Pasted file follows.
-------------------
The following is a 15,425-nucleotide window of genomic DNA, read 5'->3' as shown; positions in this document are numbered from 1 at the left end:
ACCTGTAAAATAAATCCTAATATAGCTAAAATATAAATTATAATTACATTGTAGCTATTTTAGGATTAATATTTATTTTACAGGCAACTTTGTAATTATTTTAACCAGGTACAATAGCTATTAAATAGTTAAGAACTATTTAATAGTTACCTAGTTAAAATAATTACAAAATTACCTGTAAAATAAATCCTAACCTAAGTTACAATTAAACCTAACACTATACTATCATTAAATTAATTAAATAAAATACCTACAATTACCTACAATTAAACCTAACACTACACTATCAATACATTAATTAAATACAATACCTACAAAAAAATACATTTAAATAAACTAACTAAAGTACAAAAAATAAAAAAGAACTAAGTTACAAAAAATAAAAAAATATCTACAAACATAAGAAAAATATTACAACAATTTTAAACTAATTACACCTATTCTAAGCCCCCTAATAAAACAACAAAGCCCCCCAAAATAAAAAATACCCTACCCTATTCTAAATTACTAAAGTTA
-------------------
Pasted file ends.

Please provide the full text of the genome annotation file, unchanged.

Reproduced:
The following is a 15,425-nucleotide window of genomic DNA, read 5'->3' as shown; positions in this document are numbered from 1 at the left end:
ACCTGTAAAATAAATCCTAATATAGCTAAAATATAAATTATAATTACATTGTAGCTATTTTAGGATTAATATTTATTTTACAGGCAACTTTGTAATTATTTTAACCAGGTACAATAGCTATTAAATAGTTAAGAACTATTTAATAGTTACCTAGTTAAAATAATTACAAAATTACCTGTAAAATAAATCCTAACCTAAGTTACAATTAAACCTAACACTATACTATCATTAAATTAATTAAATAAAATACCTACAATTACCTACAATTAAACCTAACACTACACTATCAATACATTAATTAAATACAATACCTACAAAAAAATACATTTAAATAAACTAACTAAAGTACAAAAAATAAAAAAGAACTAAGTTACAAAAAATAAAAAAATATCTACAAACATAAGAAAAATATTACAACAATTTTAAACTAATTACACCTATTCTAAGCCCCCTAATAAAACAACAAAGCCCCCCAAAATAAAAAATACCCTACCCTATTCTAAATTACTAAAGTTA